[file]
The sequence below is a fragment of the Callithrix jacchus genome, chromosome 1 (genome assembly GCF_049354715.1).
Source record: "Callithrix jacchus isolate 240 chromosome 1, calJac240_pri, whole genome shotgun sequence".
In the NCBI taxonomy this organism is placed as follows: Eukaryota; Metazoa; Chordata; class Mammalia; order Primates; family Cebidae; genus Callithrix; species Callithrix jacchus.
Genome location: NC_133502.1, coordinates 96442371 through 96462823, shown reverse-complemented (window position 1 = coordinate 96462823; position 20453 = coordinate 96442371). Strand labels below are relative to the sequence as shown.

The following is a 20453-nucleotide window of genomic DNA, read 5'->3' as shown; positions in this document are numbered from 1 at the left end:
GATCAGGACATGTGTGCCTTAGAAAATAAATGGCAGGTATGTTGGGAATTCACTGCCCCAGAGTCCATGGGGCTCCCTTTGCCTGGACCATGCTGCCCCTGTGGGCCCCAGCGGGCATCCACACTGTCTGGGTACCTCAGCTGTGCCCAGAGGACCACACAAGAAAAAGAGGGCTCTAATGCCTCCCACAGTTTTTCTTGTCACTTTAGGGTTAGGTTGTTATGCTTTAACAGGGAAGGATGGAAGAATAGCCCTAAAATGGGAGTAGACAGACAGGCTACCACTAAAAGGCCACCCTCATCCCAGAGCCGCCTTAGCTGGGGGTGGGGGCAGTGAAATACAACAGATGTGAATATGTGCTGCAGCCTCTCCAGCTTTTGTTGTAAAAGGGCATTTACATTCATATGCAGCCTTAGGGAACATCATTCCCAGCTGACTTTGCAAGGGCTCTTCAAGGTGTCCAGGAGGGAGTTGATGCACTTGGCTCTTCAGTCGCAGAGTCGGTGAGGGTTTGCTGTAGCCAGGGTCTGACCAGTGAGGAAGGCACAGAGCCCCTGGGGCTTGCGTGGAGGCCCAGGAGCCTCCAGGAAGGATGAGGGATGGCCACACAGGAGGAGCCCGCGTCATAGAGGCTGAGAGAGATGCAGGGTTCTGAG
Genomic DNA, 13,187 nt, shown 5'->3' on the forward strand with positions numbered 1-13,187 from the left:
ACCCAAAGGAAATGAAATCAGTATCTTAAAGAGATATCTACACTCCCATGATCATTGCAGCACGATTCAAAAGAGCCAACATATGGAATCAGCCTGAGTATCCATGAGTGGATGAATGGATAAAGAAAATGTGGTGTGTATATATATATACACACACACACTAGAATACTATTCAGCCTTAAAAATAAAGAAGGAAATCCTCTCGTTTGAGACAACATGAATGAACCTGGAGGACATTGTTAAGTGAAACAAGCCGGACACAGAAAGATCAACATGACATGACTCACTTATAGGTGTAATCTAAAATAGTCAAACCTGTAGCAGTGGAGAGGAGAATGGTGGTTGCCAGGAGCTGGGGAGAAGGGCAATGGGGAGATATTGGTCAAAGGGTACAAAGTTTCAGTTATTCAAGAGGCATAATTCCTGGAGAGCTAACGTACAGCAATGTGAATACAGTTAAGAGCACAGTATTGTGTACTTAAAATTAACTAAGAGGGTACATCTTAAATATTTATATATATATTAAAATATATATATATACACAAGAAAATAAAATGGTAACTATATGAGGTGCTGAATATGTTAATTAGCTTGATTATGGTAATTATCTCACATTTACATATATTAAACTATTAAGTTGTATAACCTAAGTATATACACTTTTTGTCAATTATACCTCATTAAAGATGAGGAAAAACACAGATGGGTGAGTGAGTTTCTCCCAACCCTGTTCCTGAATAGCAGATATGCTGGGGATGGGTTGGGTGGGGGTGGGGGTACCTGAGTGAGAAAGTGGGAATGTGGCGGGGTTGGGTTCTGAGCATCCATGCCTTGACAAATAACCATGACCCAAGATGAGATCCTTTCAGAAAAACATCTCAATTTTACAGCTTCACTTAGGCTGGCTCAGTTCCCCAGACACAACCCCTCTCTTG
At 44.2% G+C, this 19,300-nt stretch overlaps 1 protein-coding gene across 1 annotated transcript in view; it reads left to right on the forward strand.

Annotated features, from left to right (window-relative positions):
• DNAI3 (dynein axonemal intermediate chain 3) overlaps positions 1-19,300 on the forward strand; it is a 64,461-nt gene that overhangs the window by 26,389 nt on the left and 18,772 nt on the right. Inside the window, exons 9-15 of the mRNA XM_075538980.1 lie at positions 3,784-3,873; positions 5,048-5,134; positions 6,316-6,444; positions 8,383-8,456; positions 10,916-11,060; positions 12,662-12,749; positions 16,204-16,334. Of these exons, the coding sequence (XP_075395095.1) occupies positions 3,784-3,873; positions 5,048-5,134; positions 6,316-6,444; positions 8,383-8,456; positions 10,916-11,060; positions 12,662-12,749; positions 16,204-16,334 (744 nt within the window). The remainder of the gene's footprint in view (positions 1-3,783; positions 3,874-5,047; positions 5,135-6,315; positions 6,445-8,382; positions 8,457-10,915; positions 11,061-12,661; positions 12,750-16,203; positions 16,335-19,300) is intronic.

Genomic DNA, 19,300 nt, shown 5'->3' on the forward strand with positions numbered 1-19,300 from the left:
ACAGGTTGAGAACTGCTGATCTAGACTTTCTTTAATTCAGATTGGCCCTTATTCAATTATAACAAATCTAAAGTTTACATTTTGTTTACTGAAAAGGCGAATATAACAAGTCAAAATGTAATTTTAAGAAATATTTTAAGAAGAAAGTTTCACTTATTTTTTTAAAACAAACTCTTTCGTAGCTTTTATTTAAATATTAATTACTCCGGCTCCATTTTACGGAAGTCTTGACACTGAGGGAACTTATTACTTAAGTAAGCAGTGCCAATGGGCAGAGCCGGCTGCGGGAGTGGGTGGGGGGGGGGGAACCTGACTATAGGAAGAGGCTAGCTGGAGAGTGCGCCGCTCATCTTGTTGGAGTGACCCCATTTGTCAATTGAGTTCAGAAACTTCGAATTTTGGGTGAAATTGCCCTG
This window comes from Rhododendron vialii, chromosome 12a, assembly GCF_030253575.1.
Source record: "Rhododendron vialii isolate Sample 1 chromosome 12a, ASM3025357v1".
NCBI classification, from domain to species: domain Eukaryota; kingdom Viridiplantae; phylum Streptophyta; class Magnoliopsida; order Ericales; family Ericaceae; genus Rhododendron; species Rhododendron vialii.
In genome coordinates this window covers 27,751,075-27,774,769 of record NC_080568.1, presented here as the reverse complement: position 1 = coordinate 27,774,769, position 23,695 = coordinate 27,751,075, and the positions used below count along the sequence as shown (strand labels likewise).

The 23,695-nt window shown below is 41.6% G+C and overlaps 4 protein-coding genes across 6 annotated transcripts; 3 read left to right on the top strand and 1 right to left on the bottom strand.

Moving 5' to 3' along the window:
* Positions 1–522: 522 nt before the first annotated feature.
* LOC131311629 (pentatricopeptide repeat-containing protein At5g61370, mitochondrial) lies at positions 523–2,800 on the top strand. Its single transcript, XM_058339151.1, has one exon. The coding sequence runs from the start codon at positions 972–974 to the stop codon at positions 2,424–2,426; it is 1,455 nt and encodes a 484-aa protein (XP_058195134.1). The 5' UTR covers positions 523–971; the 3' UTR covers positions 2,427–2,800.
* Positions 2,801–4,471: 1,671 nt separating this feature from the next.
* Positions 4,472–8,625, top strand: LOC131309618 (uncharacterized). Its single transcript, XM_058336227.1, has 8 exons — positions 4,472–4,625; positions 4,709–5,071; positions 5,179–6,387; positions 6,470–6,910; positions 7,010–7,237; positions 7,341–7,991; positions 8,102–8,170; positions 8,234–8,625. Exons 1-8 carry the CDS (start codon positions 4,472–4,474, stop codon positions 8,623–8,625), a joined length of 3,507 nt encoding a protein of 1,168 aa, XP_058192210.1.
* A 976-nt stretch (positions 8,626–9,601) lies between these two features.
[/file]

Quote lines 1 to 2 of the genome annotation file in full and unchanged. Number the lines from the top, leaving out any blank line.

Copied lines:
The sequence below is a fragment of the Callithrix jacchus genome, chromosome 1 (genome assembly GCF_049354715.1).
Source record: "Callithrix jacchus isolate 240 chromosome 1, calJac240_pri, whole genome shotgun sequence".